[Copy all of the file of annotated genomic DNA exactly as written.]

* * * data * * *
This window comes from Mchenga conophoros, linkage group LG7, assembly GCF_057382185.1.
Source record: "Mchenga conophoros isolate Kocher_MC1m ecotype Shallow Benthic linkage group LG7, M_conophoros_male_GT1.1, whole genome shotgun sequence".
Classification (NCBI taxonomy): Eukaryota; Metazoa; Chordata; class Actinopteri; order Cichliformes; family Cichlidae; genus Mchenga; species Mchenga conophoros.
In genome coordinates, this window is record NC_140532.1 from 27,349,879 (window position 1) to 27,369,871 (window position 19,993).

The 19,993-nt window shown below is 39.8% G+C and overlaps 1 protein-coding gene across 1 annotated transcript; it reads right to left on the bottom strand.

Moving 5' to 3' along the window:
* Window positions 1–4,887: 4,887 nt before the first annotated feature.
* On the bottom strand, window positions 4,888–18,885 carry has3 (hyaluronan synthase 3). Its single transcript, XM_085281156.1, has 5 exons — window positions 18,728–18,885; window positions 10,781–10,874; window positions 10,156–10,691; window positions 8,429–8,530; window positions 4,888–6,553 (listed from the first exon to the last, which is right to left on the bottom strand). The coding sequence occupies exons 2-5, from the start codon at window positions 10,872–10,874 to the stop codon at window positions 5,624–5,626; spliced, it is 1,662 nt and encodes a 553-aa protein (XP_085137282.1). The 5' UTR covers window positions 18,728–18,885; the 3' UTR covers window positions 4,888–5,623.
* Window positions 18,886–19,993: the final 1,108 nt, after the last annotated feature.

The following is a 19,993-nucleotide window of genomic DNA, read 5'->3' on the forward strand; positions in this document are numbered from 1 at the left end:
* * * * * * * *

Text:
This window comes from Mchenga conophoros, linkage group LG7, assembly GCF_057382185.1.
Source record: "Mchenga conophoros isolate Kocher_MC1m ecotype Shallow Benthic linkage group LG7, M_conophoros_male_GT1.1, whole genome shotgun sequence".
Classification (NCBI taxonomy): Eukaryota; Metazoa; Chordata; class Actinopteri; order Cichliformes; family Cichlidae; genus Mchenga; species Mchenga conophoros.
In genome coordinates, this window is record NC_140532.1 from 27,349,879 (window position 1) to 27,369,871 (window position 19,993).

The 19,993-nt window shown below is 39.8% G+C and overlaps 1 protein-coding gene across 1 annotated transcript; it reads right to left on the bottom strand.

Moving 5' to 3' along the window:
* Window positions 1–4,887: 4,887 nt before the first annotated feature.
* On the bottom strand, window positions 4,888–18,885 carry has3 (hyaluronan synthase 3). Its single transcript, XM_085281156.1, has 5 exons — window positions 18,728–18,885; window positions 10,781–10,874; window positions 10,156–10,691; window positions 8,429–8,530; window positions 4,888–6,553 (listed from the first exon to the last, which is right to left on the bottom strand). The coding sequence occupies exons 2-5, from the start codon at window positions 10,872–10,874 to the stop codon at window positions 5,624–5,626; spliced, it is 1,662 nt and encodes a 553-aa protein (XP_085137282.1). The 5' UTR covers window positions 18,728–18,885; the 3' UTR covers window positions 4,888–5,623.
* Window positions 18,886–19,993: the final 1,108 nt, after the last annotated feature.

The following is a 19,993-nucleotide window of genomic DNA, read 5'->3' on the forward strand; positions in this document are numbered from 1 at the left end: